Tag Archives: vet tech blog

John Oliver the Cat

30 Nov

Dramatic reenactment of our first meeting.

Labor day weekend this year, I had plans to meet some friends for brunch in Chelsea. I woke up late and hung out in bed watching old episodes of Last Week Tonight.

As I lay there, I heard a clear, distinctive meowing which almost sounded like it was coming from my apartment. It took me a couple of minutes to realize it was coming from outside. Still in my pajamas, I put on my rain boots and rain coat (it was POURING) and headed outside to investigate. I stood at the side entrance to my building where my landlord parks his car and listened. I heard nothing. Maybe it was a stray cat passing by. Maybe one of my neighbors adopted a cat. As I turned to go back inside I heard it one more time. A tiny, little meow.

After looking around, I finally saw a little ball of fluff darting between the garbage cans. I didn’t think I’d be able to get to it, so I headed back inside to text Dr. L.

IMG_5136She guilted me into going back in the rain. Nothing in me wanted to, other than my sacred duty and pledge as a veterinary technician to help the furry creatures of the world. I grabbed an old beach towel and went back out. The cat did not want to be caught, but I kept following him around until I cornered him by the recycling bins and blocked his escape with a grate. Once he ran from me and hit the grate I grabbed him with the towel and swaddled him close to me. He didn’t fight, didn’t cry, he almost seemed to relax in my arms. I got him into my apartment and dumped him in my bathroom while I figured out what to do next.


Scared little kitten hiding behind my toilet.

I made myself presentable and grabbed an old gym bag to put him in. I took an Uber into the city, and I kept peering into the bag to make sure he was okay. He was shaking and looking at me with those big eyes not sure to trust me or not.

“I got you,” I kept telling him. “I promise to not steer you wrong.”

My boss agreed to let us keep him at the hospital until we found a permanent home for him. I named him John Oliver, although most everyone just calls him Oliver. Within a couple of days, he was playful, friendly, exploring all over the hospital.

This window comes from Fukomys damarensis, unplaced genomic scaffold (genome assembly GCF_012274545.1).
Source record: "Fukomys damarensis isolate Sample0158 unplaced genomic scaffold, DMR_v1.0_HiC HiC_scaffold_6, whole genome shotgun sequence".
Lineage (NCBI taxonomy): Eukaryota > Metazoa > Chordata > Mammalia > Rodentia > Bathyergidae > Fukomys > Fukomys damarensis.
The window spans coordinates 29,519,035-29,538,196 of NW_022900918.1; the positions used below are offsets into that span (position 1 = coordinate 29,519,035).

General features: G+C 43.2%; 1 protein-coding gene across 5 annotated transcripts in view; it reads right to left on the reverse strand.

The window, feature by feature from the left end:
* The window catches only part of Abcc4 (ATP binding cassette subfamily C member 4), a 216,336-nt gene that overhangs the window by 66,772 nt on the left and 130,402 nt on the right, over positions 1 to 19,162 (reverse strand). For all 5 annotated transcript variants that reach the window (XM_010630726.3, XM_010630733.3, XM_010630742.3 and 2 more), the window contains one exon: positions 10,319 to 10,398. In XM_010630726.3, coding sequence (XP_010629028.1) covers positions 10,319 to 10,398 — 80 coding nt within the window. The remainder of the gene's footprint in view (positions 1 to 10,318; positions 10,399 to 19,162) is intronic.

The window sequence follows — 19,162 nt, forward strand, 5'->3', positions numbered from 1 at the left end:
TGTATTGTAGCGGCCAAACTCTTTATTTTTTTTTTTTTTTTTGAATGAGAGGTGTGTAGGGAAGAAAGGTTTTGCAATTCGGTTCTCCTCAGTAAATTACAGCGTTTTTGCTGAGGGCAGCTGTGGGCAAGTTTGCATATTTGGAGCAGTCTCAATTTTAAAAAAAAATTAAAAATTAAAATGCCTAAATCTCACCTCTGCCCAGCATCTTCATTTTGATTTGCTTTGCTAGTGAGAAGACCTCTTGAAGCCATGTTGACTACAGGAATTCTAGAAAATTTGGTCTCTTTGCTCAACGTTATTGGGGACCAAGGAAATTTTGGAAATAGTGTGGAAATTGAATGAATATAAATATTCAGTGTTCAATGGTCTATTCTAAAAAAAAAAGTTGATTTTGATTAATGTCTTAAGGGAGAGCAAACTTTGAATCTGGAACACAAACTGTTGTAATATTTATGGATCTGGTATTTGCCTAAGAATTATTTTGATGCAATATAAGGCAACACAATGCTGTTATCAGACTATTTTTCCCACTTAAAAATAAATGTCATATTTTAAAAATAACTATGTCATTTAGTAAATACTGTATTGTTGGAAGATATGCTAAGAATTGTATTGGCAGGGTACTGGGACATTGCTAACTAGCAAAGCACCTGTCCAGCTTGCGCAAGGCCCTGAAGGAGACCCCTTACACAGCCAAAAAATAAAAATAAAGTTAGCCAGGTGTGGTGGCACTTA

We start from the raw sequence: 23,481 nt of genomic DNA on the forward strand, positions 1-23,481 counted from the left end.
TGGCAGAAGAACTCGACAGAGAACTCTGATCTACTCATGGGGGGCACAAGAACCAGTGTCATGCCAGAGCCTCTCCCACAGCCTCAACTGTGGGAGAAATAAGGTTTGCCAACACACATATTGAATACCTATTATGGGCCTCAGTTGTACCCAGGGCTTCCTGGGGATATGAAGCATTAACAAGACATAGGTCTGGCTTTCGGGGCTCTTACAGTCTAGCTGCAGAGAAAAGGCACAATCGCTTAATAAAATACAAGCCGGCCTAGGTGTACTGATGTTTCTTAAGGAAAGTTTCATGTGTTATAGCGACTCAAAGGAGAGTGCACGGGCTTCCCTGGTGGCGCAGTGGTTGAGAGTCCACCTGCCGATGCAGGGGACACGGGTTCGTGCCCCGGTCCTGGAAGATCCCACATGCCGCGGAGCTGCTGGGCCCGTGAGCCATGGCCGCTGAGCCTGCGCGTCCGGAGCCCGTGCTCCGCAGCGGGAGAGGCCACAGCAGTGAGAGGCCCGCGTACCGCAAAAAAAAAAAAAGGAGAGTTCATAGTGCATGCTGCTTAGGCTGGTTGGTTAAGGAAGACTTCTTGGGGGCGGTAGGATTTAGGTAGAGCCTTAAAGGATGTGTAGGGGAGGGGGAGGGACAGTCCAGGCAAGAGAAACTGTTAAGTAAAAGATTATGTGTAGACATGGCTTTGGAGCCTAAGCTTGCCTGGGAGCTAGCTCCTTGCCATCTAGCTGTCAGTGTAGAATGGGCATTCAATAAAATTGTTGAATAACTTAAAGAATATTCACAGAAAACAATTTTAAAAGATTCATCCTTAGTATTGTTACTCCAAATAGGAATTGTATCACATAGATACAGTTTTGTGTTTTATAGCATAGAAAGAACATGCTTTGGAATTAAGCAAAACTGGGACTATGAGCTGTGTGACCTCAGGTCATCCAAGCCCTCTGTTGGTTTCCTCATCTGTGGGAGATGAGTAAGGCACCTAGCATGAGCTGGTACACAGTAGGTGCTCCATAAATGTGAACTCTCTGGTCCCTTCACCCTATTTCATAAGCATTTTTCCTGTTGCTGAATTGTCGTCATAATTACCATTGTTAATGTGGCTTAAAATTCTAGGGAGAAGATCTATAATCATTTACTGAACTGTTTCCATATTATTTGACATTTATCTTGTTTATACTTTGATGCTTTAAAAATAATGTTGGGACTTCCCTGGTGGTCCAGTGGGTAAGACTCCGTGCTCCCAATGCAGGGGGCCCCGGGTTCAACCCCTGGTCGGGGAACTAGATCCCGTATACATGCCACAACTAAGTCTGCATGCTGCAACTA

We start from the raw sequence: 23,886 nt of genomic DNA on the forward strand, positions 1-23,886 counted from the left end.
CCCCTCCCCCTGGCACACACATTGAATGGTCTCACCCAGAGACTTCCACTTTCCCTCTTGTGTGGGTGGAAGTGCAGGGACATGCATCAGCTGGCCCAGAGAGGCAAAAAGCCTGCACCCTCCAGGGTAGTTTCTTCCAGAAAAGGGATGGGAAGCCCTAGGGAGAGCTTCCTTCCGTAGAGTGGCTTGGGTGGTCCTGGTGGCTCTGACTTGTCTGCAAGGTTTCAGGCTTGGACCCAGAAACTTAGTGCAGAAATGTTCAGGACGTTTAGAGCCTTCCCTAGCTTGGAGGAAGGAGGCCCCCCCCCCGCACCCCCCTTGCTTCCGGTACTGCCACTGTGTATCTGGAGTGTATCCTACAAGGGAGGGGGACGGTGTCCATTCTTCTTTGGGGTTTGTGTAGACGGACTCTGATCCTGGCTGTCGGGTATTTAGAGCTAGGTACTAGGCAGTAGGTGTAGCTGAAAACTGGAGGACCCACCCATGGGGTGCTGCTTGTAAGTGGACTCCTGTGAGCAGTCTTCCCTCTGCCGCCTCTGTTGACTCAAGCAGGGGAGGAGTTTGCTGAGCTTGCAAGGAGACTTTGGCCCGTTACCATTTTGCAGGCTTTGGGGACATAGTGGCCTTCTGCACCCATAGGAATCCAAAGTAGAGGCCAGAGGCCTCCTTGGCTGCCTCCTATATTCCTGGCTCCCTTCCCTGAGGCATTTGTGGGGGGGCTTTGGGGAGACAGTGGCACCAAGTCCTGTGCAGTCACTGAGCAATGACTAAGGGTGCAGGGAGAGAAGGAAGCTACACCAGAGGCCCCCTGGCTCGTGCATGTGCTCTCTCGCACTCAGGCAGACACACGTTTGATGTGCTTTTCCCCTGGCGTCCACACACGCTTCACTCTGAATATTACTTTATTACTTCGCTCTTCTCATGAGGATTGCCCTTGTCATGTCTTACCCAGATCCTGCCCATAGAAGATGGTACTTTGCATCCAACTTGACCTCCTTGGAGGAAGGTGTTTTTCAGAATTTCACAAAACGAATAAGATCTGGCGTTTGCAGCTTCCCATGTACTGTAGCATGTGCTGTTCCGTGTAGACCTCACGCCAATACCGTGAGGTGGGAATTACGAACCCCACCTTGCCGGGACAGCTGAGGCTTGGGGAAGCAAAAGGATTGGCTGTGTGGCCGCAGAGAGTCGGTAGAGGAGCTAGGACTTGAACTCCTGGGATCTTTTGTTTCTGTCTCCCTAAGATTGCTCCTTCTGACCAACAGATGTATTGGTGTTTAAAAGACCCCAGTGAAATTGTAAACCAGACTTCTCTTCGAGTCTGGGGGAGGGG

Making friends at the hospital.

He quickly grew to love his little life. Steady supply of good food. Warm bed. Lots of attention. He was right at home at the hospital. We posted a couple of pictures of him on Facebook and immediately started getting responses from people who wanted him. I was happy for him, but so so sad for me. He felt like mine, like our lives were fated. He belonged with me. I had been told when I moved into my apartment that I couldn’t have pets, but I had to try. I had to ask again.

Turns out, both of my roommates really wanted to keep him and our landlord didn’t mind! John Oliver was coming home with me. The day I brought him home, he was so confused to be leaving his happy hospital. I took him back on the subway with me, and he kept looking up at me through the mesh of his carrier with that same worried look he had given me in the Uber a month earlier.

“I haven’t steered you wrong yet, have I?” I quietly said to him.

It took him a while to warm up to his new home, but now he owns the place. Even though I work with cats a lot, I’ve had to learn a lot about owning a cat, especially a rambunctious kitten. He still bites and gets what we call his “night crazies” where he runs laps around our living room nonstop from 1am-3am. But I love him. He’s my guy. My little John Oliver.


My guy, all dressed up for the day he was neutered.


Becoming a Vet Tech vs. Becoming a Veterinarian

23 Nov

Alas, the white coat life is not for me.

It was about a year ago that I decided I would like to pursue a career in the veterinary field. I knew I would start by being a veterinary technician, but I harbored a dream of one day becoming a veterinarian. I’ve debated this ardently with myself for the last year. Some days I would stomp my foot and just know I was going to go to vet school. Other days I would look at the career of a vet tech and think it was the more viable option. So many different people weighed in on it that I ended up feeling absolutely stuck, not sure which path was the right one for me.

The good news is about two weeks ago, I settled on a career path as a veterinary technician. I enrolled in a correspondence program to get the necessary degree to apply for my license. I am so excited, yet calm at the same time. I finally feel as though I have a direction, and I am doing exactly what I should be doing at this point in my life. I have made vet tech friends in the last year, and I have watched some of them settle for this career, and I have watched others begin pre-med programs. All I know is that this is what is right for me. For anyone going through a similar dilemma in the vet world, here are the things to think about, the information I have gathered in the last year.